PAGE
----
What is it with prologues?

posted in: On writing, Science fiction | 2

Should you write a prologue? I don’t know – it’s your story. I can tell you what I think and if that helps, hey – I’m chuffed. But I’ll tell you two things up front – one, I don’t usually like prologues and two, I’ve written one myself.

I don’t usually like prologues because so very often they are used as an opportunity to dump a whole heap of background information on the reader. Or sometimes a prologue is written because the story in chapter one isn’t interesting enough to grab the reader, so the author writes the gory bit first, hoping you’ll read the rest to see how we get there.  I think that’s why agents tend to rail against them and I tend to agree. I often don’t read prologues. I just move on to chapter one.

However, as with all the Rules of Writing, this one has been successfully broken. Jack McDevitt, award winning, best selling science fiction author, ALWAYS has a prologue. The structure of his books tends to be to introduce a mysterious event in the past, which the MC works to understand many years later. So his prologues are usually what happened in the past, which constitutes at least a whole chapter, followed by the real story, where the Mcs try to unravel the mystery. This works well in “Slow Lightning” (“Infinity Beach” in the US) but (for me, anyway) the prologue was just plain irritating in “A Talent for War”. I went back to read the prologue again after I’d finished “A Talent for War”, where it made a bit of sense but it certainly didn’t lead me into reading the book. To be honest, I would not have read past the first page of the prologue if the book hadn’t been recommended by a writing tutor. By the way, after I’d forced myself to read the prologue, I LOVED “Slow Lightning“. It’s a great read.

Given all that, I wrote a prologue myself. It’s in “To Die a Dry Death” and it’s about one page, so at least I kept it short. But why did I feel I needed one at all?

In my case, as a book-end. You will find the answer to the prologue at the end of the novel. I wanted some way of adding a ray of light to what was overall a dark and depressing tale. Feedback indicates it was a good move. Yes, all right, I admit that since I had a prologue I included a few facts that might help the reader understand the background to the story a little better. The test, though, is do you HAVE to read the prologue? Not to read the book, no. But when you get to the final pages you might well flip back to the start to see what you missed.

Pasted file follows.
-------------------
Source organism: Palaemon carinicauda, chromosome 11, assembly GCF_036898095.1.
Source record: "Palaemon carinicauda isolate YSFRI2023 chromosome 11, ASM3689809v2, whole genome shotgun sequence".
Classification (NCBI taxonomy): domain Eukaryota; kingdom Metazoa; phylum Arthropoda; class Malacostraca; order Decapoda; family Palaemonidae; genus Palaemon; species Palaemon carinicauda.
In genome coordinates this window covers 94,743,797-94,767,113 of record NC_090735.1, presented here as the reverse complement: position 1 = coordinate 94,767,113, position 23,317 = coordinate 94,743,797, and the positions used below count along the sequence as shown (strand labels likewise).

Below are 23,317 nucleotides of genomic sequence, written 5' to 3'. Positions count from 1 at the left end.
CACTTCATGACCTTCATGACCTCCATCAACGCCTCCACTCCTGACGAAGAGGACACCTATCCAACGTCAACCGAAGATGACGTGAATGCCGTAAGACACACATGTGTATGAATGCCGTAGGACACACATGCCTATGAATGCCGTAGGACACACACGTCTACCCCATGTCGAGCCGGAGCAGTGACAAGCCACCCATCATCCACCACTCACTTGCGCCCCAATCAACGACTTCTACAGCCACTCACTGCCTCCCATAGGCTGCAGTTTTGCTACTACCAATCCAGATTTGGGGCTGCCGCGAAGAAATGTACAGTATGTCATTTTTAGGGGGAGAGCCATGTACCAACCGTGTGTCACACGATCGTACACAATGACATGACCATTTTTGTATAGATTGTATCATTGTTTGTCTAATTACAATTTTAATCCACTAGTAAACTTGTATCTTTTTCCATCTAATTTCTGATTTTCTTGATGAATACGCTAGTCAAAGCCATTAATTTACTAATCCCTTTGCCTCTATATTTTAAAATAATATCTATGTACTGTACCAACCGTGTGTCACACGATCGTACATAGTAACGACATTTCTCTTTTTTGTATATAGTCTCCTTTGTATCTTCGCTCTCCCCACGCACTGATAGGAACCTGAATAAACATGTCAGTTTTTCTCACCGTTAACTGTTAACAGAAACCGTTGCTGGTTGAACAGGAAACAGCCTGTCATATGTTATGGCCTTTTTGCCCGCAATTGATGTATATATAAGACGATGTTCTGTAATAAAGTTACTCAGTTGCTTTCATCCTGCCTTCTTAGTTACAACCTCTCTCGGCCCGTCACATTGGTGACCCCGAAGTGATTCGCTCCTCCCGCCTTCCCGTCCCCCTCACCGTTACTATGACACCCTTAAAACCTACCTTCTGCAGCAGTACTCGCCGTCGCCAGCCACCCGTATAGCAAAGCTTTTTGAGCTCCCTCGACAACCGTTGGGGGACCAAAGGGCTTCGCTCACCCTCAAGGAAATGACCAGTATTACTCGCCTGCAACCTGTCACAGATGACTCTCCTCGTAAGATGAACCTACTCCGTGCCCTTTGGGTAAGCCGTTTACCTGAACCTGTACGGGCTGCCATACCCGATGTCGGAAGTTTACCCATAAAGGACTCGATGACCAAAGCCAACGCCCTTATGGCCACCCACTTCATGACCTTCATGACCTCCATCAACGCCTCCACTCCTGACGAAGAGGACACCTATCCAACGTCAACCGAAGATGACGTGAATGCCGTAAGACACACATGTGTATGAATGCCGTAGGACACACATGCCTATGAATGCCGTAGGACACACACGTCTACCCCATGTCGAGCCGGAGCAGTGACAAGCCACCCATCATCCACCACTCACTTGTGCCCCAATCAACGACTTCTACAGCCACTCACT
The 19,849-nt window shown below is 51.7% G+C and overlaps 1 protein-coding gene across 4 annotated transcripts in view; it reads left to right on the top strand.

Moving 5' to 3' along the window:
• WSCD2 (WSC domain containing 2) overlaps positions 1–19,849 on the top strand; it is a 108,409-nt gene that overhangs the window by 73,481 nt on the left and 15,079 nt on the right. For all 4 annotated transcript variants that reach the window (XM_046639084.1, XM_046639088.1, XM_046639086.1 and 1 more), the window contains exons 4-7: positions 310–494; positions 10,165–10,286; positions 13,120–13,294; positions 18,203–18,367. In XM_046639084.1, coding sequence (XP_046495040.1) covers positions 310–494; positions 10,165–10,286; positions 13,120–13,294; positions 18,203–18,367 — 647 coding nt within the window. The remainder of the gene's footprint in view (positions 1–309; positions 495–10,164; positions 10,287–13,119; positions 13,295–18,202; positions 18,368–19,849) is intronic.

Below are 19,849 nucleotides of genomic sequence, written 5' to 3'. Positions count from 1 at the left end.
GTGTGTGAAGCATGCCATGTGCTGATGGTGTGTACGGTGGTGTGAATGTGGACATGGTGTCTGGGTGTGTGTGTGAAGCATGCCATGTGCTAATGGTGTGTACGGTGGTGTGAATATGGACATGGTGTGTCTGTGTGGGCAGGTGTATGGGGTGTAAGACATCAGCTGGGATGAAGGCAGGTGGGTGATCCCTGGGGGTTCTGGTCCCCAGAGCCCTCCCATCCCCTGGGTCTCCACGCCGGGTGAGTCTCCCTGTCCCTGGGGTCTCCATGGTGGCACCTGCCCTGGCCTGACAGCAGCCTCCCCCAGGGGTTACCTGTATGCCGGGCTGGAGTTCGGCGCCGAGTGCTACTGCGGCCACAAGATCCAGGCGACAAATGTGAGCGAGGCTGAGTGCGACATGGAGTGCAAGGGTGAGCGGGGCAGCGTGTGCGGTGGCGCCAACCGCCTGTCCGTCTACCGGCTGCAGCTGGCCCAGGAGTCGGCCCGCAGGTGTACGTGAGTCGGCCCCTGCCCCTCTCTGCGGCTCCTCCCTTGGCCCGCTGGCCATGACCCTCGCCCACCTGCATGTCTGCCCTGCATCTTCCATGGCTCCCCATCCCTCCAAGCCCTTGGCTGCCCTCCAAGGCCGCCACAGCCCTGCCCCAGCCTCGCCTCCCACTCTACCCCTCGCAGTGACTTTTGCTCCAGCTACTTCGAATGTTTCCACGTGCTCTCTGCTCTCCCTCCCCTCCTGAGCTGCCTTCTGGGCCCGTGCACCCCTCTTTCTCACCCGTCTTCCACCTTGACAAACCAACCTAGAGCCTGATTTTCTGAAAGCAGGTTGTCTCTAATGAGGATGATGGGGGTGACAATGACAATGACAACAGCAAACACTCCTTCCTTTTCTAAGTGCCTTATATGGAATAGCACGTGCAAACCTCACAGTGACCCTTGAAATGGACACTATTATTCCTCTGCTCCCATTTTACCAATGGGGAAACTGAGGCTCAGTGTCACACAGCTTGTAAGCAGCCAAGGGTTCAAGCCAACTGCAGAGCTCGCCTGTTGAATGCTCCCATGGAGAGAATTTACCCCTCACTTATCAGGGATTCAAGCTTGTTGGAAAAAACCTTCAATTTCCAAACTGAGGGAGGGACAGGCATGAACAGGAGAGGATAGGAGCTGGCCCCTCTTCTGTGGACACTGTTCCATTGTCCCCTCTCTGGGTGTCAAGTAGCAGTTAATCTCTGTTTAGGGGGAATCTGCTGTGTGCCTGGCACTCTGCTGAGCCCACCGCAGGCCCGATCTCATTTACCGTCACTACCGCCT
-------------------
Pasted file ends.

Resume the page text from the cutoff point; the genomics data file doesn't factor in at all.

That said, I avoid writing prologues. Start at chapter one and write your story is my take on it.

What about you? Do you hate prologues or love them? Have you written one yourself? Why?

2 Responses

  1. John Booth

    I don’t think I would write a prologue for a new book. I’ve used them in the past and Shaddowdon may get published with the one I created for it, but more and more I come to the view that they are usually lazy writing.

    The argument for them seems to be that they titillate the reader. But surely your whole book should do that? Prologues are like clues to a crossword (my own included) but I’m not sure they add that much, Only two off my novels have prologues and only one was planned from the outset. That one drives the whole plot being a ‘how the hell did he get into that mess?’ exercise. It’s a special case.

    Nearly every prologue I’ve seen has made the book worse – use sparingly would be my advice.

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